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BoA Trip Report Part 3: La Paz to São Paulo with Boliviana de Aviación
I had a very enjoyable morning at El Alto International Airport in La Paz, Bolivia. The airline knew I was there to write about the flights, so as soon as I got off the domestic flight from Viru Viru International Airport in Santa Cruz, I was received by the ground staff.
I was invited by them to try the famous “mate de coca” — a tea made with coca leaves that is meant to help get used to the high altitude — at Boliviana de Aviación’s back office. After that, I went to take some photos airside.
In my opinion, El Alto looked like the most modern airport I visited in Bolivia. It had a good structure and was very organized for an airport of its size.
But soon it was time to head to Cochabamba, Bolivia, a 45-minute shuttle that is one of the most popular routes in the country.
OB607 – El Alto International Airport (LPB) — Jorge Wilstermann Airport (CBB)
The flight would be operated by CP-2926, one of Boliviana de Aviación’s four 737-800. According to Airfleets, the aircraft was originally delivered to the U.S.’s American Trans Air in March 2002, it was transferred to Trinidad and Tobago’s Caribbean Airlines in May 2008, after its American owner went bust. In December 2015, the aircraft was transferred to Boliviana.
As on my previous flights with Boliviana’s 737s, the cabin had those comfortable leather seats. The only difference, although hardly noticeable, was a personalized bulkhead.
The load factor was low on this flight, with only 96 of the 168 seats occupied, so there was no rush in boarding, and the doors were closed on time. Pushback was started at 11:03 a.m.
With no traffic ahead, the aircraft lined up at El Alto’s runway 28. At 11:10 a.m., the captain applied full throttle to the engines, and CP-2926 roared its way through the airport’s single runway.
I don’t recall seeing many longer take-off rolls than this one since the aircraft needs a higher ground speed to get off the ground at high altitudes. Regardless, the 737 seems to handle these extreme operations very well — the light load of the aircraft made up for a steep climb.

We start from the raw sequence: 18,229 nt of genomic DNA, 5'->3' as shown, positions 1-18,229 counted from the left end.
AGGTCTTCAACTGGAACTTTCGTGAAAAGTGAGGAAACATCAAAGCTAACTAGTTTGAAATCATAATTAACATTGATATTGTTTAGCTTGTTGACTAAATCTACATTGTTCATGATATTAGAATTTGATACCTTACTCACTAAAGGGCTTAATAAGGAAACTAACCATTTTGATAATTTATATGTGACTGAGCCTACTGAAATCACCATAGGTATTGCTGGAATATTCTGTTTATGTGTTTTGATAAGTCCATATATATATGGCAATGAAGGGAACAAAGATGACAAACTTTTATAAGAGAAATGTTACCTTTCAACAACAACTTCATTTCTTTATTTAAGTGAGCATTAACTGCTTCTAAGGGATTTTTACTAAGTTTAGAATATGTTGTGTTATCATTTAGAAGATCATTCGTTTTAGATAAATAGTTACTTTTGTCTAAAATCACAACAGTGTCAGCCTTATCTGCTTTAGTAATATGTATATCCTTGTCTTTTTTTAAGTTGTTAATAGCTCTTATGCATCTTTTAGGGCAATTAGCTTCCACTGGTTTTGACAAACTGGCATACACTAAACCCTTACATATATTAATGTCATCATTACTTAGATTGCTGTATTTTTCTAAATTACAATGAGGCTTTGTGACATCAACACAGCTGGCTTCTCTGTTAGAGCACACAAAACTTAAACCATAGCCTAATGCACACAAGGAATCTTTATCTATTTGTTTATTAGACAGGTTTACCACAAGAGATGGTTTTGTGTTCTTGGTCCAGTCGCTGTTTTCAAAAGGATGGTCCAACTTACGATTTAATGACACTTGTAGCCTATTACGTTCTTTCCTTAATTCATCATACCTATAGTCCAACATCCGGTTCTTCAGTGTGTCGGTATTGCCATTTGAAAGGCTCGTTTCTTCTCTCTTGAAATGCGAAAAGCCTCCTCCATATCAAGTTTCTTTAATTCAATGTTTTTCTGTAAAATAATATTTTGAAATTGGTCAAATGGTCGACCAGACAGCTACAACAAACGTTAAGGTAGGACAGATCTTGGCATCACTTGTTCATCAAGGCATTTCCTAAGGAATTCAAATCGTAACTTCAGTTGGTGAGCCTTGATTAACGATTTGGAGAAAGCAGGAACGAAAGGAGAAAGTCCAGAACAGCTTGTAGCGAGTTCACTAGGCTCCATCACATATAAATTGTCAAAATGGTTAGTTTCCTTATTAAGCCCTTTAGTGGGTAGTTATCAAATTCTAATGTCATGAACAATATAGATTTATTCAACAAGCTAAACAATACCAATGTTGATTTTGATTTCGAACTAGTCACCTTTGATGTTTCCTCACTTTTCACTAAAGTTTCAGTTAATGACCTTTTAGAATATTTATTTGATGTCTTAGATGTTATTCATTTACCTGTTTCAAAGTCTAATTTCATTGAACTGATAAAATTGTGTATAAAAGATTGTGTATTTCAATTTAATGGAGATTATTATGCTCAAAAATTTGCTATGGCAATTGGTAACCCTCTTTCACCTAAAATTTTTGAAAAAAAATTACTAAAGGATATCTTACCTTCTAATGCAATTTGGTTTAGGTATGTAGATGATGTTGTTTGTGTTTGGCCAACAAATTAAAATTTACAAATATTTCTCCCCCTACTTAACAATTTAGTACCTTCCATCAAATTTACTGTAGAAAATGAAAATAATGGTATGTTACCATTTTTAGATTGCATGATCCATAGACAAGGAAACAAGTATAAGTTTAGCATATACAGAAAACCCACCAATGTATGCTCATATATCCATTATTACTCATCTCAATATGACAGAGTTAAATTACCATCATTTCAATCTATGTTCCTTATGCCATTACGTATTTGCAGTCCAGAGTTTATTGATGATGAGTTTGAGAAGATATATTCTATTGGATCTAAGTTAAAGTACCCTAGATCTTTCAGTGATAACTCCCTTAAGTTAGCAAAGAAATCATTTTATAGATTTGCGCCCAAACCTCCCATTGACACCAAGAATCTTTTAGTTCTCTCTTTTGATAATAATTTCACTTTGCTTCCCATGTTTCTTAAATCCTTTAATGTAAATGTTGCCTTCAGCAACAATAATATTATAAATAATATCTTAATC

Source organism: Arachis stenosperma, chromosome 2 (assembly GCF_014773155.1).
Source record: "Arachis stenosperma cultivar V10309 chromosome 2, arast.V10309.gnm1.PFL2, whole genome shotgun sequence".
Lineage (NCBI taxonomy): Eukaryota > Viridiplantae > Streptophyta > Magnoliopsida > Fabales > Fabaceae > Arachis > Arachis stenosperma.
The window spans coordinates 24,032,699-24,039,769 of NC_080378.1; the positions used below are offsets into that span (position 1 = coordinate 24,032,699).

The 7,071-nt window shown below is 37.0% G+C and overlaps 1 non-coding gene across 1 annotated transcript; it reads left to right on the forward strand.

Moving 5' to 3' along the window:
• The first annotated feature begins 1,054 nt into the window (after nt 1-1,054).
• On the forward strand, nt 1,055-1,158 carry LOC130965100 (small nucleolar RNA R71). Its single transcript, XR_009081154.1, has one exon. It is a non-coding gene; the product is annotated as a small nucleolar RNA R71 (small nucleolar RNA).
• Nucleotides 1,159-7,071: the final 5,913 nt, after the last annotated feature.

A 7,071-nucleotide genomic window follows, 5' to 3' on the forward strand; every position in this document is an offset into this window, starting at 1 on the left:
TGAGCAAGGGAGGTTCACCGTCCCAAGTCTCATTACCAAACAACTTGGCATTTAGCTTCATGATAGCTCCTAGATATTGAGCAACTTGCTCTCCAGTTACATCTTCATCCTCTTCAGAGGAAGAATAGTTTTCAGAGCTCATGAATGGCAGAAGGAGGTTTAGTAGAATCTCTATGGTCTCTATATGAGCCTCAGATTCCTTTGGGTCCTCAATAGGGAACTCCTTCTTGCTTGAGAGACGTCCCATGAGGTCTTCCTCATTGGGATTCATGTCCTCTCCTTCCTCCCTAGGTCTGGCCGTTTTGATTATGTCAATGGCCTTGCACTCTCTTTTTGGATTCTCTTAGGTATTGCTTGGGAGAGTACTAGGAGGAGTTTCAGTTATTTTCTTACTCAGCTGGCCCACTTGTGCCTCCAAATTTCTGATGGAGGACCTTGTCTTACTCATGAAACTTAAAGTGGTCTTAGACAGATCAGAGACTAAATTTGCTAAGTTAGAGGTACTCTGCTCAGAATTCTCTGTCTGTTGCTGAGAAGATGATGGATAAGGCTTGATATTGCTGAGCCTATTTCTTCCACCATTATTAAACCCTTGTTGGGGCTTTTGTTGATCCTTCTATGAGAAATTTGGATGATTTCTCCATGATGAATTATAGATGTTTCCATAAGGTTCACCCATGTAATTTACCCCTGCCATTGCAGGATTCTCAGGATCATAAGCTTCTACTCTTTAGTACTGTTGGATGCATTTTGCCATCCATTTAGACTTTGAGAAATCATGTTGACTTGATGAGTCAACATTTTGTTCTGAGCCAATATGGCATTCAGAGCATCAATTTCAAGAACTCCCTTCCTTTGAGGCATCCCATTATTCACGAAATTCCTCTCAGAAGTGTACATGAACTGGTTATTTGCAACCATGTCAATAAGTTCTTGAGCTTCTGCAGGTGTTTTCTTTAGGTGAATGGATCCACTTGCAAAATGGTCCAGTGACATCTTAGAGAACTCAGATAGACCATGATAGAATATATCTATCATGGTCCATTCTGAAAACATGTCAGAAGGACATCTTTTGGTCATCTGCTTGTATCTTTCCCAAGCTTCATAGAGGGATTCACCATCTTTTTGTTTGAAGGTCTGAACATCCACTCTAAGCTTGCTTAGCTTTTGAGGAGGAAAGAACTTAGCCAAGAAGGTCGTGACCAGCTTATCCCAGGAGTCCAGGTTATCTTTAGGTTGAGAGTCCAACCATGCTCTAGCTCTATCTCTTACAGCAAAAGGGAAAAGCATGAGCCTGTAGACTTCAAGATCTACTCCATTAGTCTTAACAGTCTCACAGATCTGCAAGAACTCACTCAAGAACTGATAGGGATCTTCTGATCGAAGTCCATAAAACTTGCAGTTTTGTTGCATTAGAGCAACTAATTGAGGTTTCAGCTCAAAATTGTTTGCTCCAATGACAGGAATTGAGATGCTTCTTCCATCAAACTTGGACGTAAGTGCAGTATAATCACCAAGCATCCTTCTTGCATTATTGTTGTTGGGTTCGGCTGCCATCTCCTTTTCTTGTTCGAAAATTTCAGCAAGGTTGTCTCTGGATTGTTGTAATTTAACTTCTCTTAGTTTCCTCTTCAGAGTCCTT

As soon as the seat belt sign was turned off, the cabin crew rushed to begin preparing the trolleys. Even though this was a flight of less than 40 minutes, they still had a drink service, a very nice touch by the airline. This time, I only took a Coca-Cola.
The flight passed really quickly, and at 11:26 a.m., just 16 minutes after take-off, we began our descent into Cochabamba. Although I couldn’t see too much throughout the flight, at least the landscapes during approach were nice.
At 11:43 a.m., CP-2926 landed at Jorge Wilstermann International Airport in Cochabamba under some light rain. Notice the aircraft boneyard comprising some classic 727s and 737s of the defunct AeroSur during short final.
Deboarding was quick .and about an hour and a half later, my flight back to Brazil would leave Cochabamba, so there was not much time to explore the airport.
Many of the passengers were transferring to São Paulo, but there was no transfer area at the airport, so everyone had to leave the airside and then return to it passing by the migration before.
OB738 Jorge Wilstermann Airport (CBB) — Sao Paulo-Guarulhos Airport (GRU)
Although our flight was the only international departure that afternoon, the wait at customs took a little bit because each passenger had to pass through a manual hand luggage inspection by Bolivia’s Narcotics Police.
After that, it was just about waiting for boarding. I had hoped for a miracle to happen and have the aircraft swapped for a 737-300, but unfortunately, that didn’t happen.